As a first step, the most evocative software affordances [26] will be analyzed to provide the necessary context for how Itch.io rhetorically frames game consumption and creator-player relations. For that purpose, the notion of procedural rhetoric, [27] which has been devised to analyze how games convey persuasive messages and framings through gameplay rather than primarily audiovisual elements, is extended to the design and functionality of the platform itself. Brock and Shepherd apply Bogost’s framework to algorithms using the term “procedural enthymeme,” [28] analyzing their rhetoric in terms of how “we convince ourselves that we are actively making decisions about how to participate in a given system when, in reality, we accept options made apparently available to us from a set of constrained possibilities”(21). Below, that perspective is selectively applied to indicate how distribution tools can incentivize particular user perceptions through the deliberate inclusion or exclusion of features.

Second, to analyze the games published on Itch.io, a corpus of almost 300 one-dollar games was compiled by scraping the Itch.io website using Outwit Hub Pro in a two-step process. Since Itch.io does not offer an API, Google Search results for the query ‘games +”to download this game you must purchase it at or above the minimum price of $1 USD” +site:itch.io’ were compiled to extract a list of URLs to the actual game pages. Then, a custom web scraper was applied to all pages in the list, which yielded the game title, description and various metadata such as the number of ratings and target hardware. All games mentioned below are referenced by their title in square brackets; the corresponding titles, descriptions and metadata are available online in a Google Sheet at http://tiny.cc/itchio.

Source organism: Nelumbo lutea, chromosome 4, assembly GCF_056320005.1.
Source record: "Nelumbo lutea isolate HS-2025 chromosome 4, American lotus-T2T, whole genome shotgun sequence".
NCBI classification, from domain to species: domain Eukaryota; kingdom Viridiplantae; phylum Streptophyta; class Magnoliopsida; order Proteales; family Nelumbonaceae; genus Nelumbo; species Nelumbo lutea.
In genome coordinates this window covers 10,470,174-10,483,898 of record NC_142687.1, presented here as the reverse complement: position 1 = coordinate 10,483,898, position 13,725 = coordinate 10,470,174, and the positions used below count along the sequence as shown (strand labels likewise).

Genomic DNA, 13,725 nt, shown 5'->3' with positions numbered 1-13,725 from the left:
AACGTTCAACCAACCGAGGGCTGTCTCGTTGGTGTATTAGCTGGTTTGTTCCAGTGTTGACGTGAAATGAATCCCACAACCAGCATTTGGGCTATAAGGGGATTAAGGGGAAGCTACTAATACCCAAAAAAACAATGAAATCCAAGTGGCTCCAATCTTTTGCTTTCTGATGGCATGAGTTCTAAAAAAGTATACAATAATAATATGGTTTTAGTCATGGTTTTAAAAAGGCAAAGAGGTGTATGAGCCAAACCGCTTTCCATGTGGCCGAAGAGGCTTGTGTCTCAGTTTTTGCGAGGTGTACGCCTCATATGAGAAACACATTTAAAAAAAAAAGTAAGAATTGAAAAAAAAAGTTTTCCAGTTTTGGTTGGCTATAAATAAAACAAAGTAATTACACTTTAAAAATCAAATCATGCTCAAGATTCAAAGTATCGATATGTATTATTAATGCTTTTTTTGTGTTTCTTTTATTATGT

With regard to the corpus, defunct platforms like the aforementioned XBLIG have been deliberately excluded; similarly, the mobile app stores are not taken into consideration since most mobile games are monetized using free-to-play schemes, which David Nieborg investigates using the term “connective commodity,” [29] because they depend on a “wider ‘ecosystem of connective media,’” (4) specifically “connective game platforms” (6). Finally, while some of the findings below also apply to free game ecosystems like Newgrounds.com, [30] the symbolic price point of one dollar will play an important role in the analysis at hand. Comparing the metadata already suggests a surprising diversity in that corpus. For instance, the game size varies considerably; several games comprise less than 100 Kilobytes, while two require more than a gigabyte of hard drive space. The size does not directly correlate with the complexity of the games in question, but it already shows that developers take different approaches rather than focusing on text-based or pixelart games, which do not require much hard-drive space. Fewer than 90 of the 293 websites scraped specify the tool(s) used to create the respective game, but even this smaller subsection includes a surprising variety. Apart from the industry-standard game engines Unreal Engine and Unity, several games were developed using Twine and Ren’Py (authoring tools for interactive fiction and visual novels), genre-specific tools like RPG Maker (used to create games in the style of early 1990s Japanese role-playing games) or even quirky game-tool hybrids like Puzzlescript and Pico-8.

It should be noted that this article makes uses of data scraping techniques but does not pursue a genuine digital methods [31] approach; instead, by combining interpretive methods like content and affordance analysis with a larger corpus, it aims to provide a meso-level perspective on distribution platforms that still acknowledges the idiosyncrasies of individual published games. With its hybrid methodology, the article outlines a material-semiotic perspective on the implications of platformization for cultural production, a process that not only aims to make data ‘platform-ready’ (Helmond 2015), i.e. usable as a resource and currency between platforms, but applies the same logic to cultural products.